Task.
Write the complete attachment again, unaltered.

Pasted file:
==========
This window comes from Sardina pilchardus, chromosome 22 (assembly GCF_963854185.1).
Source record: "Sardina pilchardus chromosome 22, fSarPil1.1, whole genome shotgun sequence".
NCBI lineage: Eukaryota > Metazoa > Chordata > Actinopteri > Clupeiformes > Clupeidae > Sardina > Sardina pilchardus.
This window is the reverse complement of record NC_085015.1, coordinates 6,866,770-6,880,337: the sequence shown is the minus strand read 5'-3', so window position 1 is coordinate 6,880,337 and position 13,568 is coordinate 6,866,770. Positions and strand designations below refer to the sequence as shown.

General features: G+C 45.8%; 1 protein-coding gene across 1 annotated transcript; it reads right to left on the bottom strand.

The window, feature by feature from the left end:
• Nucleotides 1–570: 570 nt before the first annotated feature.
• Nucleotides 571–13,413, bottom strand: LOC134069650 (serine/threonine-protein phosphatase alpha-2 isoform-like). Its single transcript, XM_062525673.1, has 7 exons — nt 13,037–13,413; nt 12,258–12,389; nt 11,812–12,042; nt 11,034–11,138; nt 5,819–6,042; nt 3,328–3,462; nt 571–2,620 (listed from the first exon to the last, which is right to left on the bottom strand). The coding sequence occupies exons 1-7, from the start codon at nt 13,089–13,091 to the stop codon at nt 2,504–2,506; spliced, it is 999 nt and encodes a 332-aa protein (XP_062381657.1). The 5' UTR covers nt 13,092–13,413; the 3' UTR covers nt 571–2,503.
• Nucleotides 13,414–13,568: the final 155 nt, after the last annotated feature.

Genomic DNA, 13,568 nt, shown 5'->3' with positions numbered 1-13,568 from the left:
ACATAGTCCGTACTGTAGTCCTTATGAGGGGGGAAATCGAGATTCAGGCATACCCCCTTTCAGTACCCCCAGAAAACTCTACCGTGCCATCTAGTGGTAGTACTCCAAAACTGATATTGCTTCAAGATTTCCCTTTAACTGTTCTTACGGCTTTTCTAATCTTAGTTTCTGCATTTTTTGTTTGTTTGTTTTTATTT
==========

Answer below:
This window comes from Sardina pilchardus, chromosome 22 (assembly GCF_963854185.1).
Source record: "Sardina pilchardus chromosome 22, fSarPil1.1, whole genome shotgun sequence".
NCBI lineage: Eukaryota > Metazoa > Chordata > Actinopteri > Clupeiformes > Clupeidae > Sardina > Sardina pilchardus.
This window is the reverse complement of record NC_085015.1, coordinates 6,866,770-6,880,337: the sequence shown is the minus strand read 5'-3', so window position 1 is coordinate 6,880,337 and position 13,568 is coordinate 6,866,770. Positions and strand designations below refer to the sequence as shown.

General features: G+C 45.8%; 1 protein-coding gene across 1 annotated transcript; it reads right to left on the bottom strand.

The window, feature by feature from the left end:
• Nucleotides 1–570: 570 nt before the first annotated feature.
• Nucleotides 571–13,413, bottom strand: LOC134069650 (serine/threonine-protein phosphatase alpha-2 isoform-like). Its single transcript, XM_062525673.1, has 7 exons — nt 13,037–13,413; nt 12,258–12,389; nt 11,812–12,042; nt 11,034–11,138; nt 5,819–6,042; nt 3,328–3,462; nt 571–2,620 (listed from the first exon to the last, which is right to left on the bottom strand). The coding sequence occupies exons 1-7, from the start codon at nt 13,089–13,091 to the stop codon at nt 2,504–2,506; spliced, it is 999 nt and encodes a 332-aa protein (XP_062381657.1). The 5' UTR covers nt 13,092–13,413; the 3' UTR covers nt 571–2,503.
• Nucleotides 13,414–13,568: the final 155 nt, after the last annotated feature.

Genomic DNA, 13,568 nt, shown 5'->3' with positions numbered 1-13,568 from the left:
ACATAGTCCGTACTGTAGTCCTTATGAGGGGGGAAATCGAGATTCAGGCATACCCCCTTTCAGTACCCCCAGAAAACTCTACCGTGCCATCTAGTGGTAGTACTCCAAAACTGATATTGCTTCAAGATTTCCCTTTAACTGTTCTTACGGCTTTTCTAATCTTAGTTTCTGCATTTTTTGTTTGTTTGTTTTTATTT